Low labour costs, a fairly well educated workforce and good labour relations are usually cited as reasons, but the case of Samsung and a string of other major coups makes clear that cash is a big reason for Britain's attractiveness. On top of about pounds 10m in local grants, Samsung is getting pounds 58m in regional selective assistance from the Department of Trade and Industry. Although not as much as Spain was offering, it is still half of one entire year's RSA grant budget.
Tempting foreigners with such bribes has become one of the DTI's few notable skills. To qualify, a company must propose to base its project in an assisted area where unemployment rates are among the worst third in the country. The project must create new jobs and only gets a grant if it would not have gone ahead without one.
Ostensibly, the aim is to create jobs. In practice, the rules are written in a way that is designed to help the balance of trade. Foreign manufacturers planning to export from Britain stand about the best chance of anyone to qualify for a hefty grant. They get more than 40 per cent of all RSA money allocated.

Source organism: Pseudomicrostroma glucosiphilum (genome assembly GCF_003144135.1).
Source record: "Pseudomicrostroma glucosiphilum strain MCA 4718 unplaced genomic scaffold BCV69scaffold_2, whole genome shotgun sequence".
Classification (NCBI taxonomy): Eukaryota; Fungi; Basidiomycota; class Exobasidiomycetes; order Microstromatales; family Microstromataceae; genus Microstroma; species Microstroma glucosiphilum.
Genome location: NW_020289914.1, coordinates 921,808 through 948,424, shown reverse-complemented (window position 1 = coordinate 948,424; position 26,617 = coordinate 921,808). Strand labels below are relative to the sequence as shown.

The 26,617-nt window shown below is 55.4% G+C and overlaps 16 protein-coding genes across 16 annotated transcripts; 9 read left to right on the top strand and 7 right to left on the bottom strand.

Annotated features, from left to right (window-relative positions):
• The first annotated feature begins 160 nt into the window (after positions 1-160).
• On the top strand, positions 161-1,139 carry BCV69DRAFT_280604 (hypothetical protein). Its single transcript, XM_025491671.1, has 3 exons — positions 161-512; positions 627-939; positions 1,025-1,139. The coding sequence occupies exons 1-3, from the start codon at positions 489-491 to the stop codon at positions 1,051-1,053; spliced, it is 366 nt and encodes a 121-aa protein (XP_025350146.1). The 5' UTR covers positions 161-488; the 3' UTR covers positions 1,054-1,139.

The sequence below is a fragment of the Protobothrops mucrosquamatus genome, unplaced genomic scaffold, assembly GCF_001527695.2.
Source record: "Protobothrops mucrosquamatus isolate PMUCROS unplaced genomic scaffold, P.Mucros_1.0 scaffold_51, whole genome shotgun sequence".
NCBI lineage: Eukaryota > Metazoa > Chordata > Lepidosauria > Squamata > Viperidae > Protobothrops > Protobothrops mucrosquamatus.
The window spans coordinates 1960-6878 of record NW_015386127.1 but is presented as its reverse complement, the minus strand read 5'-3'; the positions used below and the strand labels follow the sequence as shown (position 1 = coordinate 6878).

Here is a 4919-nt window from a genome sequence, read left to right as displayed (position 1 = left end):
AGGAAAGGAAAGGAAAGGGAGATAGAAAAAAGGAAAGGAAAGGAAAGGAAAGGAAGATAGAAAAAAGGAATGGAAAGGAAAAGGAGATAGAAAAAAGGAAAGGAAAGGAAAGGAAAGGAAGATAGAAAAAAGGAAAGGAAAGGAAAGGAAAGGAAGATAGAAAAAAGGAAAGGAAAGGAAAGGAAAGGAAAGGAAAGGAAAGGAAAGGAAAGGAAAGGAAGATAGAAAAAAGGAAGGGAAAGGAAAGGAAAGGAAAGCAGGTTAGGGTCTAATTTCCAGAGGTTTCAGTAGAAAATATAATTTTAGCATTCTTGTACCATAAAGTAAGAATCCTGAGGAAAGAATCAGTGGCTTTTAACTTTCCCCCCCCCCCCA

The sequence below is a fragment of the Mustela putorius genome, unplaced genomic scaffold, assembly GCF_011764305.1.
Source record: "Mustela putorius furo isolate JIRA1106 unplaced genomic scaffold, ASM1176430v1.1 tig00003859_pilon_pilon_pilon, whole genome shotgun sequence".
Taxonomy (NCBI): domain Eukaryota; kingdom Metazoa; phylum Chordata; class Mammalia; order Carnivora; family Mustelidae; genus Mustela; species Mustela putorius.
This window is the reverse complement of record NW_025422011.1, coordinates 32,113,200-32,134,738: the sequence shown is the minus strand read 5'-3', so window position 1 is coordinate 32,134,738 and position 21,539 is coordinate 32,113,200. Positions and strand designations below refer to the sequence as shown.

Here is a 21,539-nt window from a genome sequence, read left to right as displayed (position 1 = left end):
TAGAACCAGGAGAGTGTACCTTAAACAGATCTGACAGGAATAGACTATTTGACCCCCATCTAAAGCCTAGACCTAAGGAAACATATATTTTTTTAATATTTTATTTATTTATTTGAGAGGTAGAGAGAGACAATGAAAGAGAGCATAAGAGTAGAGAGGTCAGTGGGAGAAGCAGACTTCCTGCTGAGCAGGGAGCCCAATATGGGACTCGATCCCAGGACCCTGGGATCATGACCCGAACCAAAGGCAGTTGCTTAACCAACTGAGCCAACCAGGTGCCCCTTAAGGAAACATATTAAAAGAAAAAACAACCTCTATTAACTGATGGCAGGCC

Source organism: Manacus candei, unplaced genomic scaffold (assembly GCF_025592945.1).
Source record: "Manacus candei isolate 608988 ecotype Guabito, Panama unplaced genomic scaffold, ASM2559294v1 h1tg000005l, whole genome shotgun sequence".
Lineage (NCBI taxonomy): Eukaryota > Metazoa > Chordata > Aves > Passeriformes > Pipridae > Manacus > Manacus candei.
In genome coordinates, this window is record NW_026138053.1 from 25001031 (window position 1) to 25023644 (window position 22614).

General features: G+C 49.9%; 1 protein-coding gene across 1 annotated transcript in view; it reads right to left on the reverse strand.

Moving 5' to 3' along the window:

It is a strange anomaly that while European Union members are not allowed - officially, at least - under European Union rules to pump state funds into their own native industries, the European Commission makes no attempt to interfere with grants Britain gives to businesses from outside Europe.
But as long as the freedom to do so exists, the DTI is right to make the most of it. Japanese manufacturers such as Nissan were attracted here partly through the offer of government grants, and the success of that policy is there for all to see.
The jobs they provide have grown from the hundreds into the thousands, and Nissan's success has forced British companies to get their act together to remain competitive - a hidden benefit that in the best cases more than justifies the outlay of taxpayers' money.Reuse content